"So we practice this here at this facility every year before the season starts. We practice at the stadium with all emergency personnel there. We have our paramedic team there. We have our emergency room physicians and our airway management physicians who are there to help us and assist in case of an emergency. So we're all practicing and communicating what might happen if we need to do this in real time."
Metcalf and Diggs are both well aware of the risks that come with playing football. Metcalf suffered a broken neck in college playing for Ole Miss in a game against Arkansas that brought his future ability to play football into question.
"I know what I signed up for, so I’m not thinking about that when I go play. I’ve broken my neck already, so I’m not scared of anything," Metcalf said. "
Meanwhile, Diggs broken his leg and dislocated an ankle in the last game of the season for the Seahawks last year.
"I got a wake-up call last year, so for me, I never take it for granted. My injury wasn’t nearly as bad as his was, and that woke me up and made me understand," Diggs said. "… I left the house last year with two legs and came back with one. It just kind of changes things, so when you see stuff like that, it definitely makes you think about it differently. We just want to continue to pray for him and hopefully he has a full recovery and gets a clean slate of health because that’s what it is all about."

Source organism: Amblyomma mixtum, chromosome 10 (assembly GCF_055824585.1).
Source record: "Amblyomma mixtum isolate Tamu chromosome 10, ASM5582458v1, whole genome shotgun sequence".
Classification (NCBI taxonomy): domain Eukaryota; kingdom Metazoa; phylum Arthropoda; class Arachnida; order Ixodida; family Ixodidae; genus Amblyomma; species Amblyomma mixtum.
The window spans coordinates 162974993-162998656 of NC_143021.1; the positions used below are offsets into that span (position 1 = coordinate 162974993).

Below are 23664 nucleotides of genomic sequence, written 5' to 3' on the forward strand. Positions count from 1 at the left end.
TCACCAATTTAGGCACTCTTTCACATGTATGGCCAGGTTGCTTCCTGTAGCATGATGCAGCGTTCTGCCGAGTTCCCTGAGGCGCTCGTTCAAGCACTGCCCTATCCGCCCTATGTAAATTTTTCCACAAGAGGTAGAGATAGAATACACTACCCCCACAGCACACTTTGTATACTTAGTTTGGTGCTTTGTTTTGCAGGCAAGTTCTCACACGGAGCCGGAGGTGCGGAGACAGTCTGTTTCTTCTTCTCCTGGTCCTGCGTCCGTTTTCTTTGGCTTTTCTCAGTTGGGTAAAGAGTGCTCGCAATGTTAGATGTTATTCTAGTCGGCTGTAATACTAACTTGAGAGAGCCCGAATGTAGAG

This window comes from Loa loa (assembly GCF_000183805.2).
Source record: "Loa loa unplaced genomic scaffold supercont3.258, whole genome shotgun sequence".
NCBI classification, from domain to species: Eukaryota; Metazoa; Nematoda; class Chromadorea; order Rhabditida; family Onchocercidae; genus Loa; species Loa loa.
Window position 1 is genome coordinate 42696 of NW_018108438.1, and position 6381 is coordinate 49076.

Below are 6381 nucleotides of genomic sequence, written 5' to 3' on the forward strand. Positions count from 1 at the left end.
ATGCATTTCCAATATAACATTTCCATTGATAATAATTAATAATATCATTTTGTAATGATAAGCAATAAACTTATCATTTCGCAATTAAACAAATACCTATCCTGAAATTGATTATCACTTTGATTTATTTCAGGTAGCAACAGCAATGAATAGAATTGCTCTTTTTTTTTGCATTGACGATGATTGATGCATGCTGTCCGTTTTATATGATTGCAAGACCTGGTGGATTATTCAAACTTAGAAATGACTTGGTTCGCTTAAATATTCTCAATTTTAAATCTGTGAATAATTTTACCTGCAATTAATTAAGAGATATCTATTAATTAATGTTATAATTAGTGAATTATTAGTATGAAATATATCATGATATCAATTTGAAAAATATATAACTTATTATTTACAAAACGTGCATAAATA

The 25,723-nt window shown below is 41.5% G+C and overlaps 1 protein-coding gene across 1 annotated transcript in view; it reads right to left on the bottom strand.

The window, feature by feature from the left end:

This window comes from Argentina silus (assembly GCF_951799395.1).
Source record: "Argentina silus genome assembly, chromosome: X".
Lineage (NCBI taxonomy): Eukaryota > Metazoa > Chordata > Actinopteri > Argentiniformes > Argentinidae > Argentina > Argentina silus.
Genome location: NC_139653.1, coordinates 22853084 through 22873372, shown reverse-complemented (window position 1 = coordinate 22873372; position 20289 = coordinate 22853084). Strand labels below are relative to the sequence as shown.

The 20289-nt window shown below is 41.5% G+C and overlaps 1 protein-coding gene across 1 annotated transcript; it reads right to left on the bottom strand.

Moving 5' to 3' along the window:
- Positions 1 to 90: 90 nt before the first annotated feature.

Pressing on and playing despite injuries happening to teammates is just part of football reality. Injuries in practice can lead to teams moving to a separate field to continue their work while their teammate is down on the ground. In games, a player may be carted off or need to be taken to a hospital for evaluation. Yet, the game still plays on.
"We know what we signed up for every time we go out there and put on our helmet and step on the field. It’s just a risk that we all live with," Metcalf said.
Diggs said he's regularly thought about his broken leg during games this season.
"I would be lying to you guys if I didn’t go out there and that every time and every game at some moment, I think about how I broke my leg," he said. "… It’s hard to tune that out. Guys that have had serious injuries have had to be carted off or things like that. You think about that stuff. You think about how my ankle and my leg will never be the same. I will always have 12 or 13 screws in my leg and a tightrope in my ankle. My ankle will never have the same flexibility, so you think about those type of things when you are out there and hope that they don’t happen again."